US regulators rushed to seize the assets of top tech lender Silicon Valley Bank on Friday after a run on the bank, marking the largest failure of such an institution since the height of the financial crisis more than a decade ago.
Silicon Valley Bank (SVB), the nation’s 16th largest bank, failed after depositors – mostly technology workers and venture capital-backed companies – hurried to withdraw their money this week as anxiety over the bank’s situation spread.
Global institutions including the Bank of England are monitoring the situation closely amid concerns that the turmoil could put customers’ deposits at risk and lead to further panic across the financial system.
“Fear is contagious,” said Angela Lee, a Columbia Business School professor of venture capitalism. “Bank runs can start on a rumor and this is much bigger than a rumor. I worry about folks overreacting to this and overcorrecting.”
SVB had prompted a global sell-off in banking stocks after it launched a rescue share sale to plug a near-$2bn (£1.7bn) hole in its finances.
The bank lost the funds when it sold a portfolio of bonds in response to a decline in customer deposits. Those bonds had dropped in value as a result of rising interest rates, leaving SVB with a shortfall.
Its US-listed shares initially plunged 60% on Thursday, and were halted on Friday after tumbling 66% in pre-market trading, before regulators stepped in.
The troubles facing SVB were relatively unique – given it serves startups in the tech sector, for which funding has dried up in recent months. Silicon Valley was heavily exposed to the tech industry and there is little chance of contagion in the banking sector similar to the chaos in the months leading up to the recession more than a decade ago. The biggest banks – those most likely to cause a systemic economic issue – have healthy balance sheets and plenty of capital.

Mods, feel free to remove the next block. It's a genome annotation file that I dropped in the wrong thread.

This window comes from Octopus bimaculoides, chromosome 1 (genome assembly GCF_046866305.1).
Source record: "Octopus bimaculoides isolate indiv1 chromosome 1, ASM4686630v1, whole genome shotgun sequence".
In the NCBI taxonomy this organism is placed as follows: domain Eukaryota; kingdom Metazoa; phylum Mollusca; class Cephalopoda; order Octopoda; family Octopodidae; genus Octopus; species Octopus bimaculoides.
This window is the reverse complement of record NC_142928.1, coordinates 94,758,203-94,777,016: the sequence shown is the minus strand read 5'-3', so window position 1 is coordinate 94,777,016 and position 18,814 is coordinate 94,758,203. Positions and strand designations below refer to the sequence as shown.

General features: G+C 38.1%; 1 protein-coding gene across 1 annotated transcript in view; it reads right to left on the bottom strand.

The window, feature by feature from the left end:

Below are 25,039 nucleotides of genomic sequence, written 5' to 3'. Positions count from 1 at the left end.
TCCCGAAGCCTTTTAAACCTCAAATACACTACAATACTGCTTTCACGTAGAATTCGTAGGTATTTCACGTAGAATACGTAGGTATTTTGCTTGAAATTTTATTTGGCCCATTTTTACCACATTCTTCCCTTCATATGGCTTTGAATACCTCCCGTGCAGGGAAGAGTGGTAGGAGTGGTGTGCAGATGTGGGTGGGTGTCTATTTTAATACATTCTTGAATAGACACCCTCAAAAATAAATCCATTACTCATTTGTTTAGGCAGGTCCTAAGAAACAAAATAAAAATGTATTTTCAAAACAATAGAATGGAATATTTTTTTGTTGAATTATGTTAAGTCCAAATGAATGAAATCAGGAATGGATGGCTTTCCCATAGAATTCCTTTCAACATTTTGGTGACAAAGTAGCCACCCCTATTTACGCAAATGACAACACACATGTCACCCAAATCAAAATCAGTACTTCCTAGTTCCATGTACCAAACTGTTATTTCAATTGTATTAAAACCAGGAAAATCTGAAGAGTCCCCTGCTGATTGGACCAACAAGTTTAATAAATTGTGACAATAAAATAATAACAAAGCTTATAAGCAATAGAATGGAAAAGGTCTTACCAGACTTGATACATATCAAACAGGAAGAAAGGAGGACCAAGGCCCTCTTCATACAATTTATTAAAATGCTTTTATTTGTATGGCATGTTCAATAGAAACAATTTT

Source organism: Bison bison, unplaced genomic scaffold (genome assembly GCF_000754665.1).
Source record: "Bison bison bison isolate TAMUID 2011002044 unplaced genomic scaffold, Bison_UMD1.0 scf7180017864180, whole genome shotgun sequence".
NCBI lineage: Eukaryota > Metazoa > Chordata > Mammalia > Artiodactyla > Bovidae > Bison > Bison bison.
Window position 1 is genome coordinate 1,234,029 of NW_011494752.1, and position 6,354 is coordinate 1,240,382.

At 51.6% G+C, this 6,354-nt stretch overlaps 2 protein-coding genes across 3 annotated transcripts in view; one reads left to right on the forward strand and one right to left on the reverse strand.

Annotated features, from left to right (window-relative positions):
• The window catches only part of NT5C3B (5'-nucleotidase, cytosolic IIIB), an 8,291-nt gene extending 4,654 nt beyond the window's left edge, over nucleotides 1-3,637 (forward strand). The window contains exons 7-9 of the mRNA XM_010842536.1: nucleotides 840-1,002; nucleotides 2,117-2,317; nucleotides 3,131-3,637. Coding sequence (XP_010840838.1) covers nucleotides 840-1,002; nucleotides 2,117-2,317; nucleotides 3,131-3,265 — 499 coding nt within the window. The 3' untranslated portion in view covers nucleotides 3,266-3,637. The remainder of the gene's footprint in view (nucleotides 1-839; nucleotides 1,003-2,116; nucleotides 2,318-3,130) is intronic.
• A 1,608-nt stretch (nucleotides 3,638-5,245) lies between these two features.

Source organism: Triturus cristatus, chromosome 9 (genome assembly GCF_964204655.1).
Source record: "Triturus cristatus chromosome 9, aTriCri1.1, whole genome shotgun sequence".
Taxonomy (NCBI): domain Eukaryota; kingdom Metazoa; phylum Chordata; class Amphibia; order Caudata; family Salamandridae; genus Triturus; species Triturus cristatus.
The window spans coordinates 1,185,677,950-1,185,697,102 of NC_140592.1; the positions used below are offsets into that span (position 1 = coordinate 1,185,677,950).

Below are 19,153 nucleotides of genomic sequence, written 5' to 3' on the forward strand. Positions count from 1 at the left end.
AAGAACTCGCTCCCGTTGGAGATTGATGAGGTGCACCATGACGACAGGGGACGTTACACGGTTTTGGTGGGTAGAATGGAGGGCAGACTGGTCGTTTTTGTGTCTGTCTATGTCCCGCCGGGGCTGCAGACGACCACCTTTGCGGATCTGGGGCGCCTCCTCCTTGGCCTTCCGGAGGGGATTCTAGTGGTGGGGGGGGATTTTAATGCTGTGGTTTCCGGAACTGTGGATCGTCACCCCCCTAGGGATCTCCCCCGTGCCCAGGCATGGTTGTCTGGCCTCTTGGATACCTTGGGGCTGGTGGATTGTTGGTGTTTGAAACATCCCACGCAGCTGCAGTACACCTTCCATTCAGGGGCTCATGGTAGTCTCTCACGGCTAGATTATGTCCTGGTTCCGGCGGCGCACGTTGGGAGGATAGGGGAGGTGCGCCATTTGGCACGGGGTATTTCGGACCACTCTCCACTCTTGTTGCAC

However, those troubles raised broader fears that the recent increases in interest rates have affected the value of other banks’ bond portfolios, which tend to fall in price when interest rates rise.
There were concerns about how that could affect lenders’ capital levels, which are meant to offset riskier parts of banks’ balance sheets. Those fears prompted a drop in UK banking stocks, which the Bank of England’s regulatory arm, the Prudential Regulation Authority (PRA), is closely monitoring.
The Guardian understands the PRA is keeping an eye on market movements, and is speaking with firms it supervises – including high street banks such as Barclays, NatWest and Lloyds Banking Group – amid fears there could be further contagion from market jitters over the turmoil affecting SVB.
However, it is understood that the PRA believes that the UK banks it monitors are resilient, given that bond values are usually part of annual stress testing, and that most have seen their income rise as a result of higher interest rates in recent months.
It was not immediately clear what the implications for SVB’s UK operations would be, though its roughly 35,000 customers were understood to have been pulling deposits in light of the turmoil. That is despite the subsidiary having assured that its operations were “ringfenced” from the US parent firm, and that clients’ deposits were protected up to £85,000 by the Financial Services Compensation Scheme.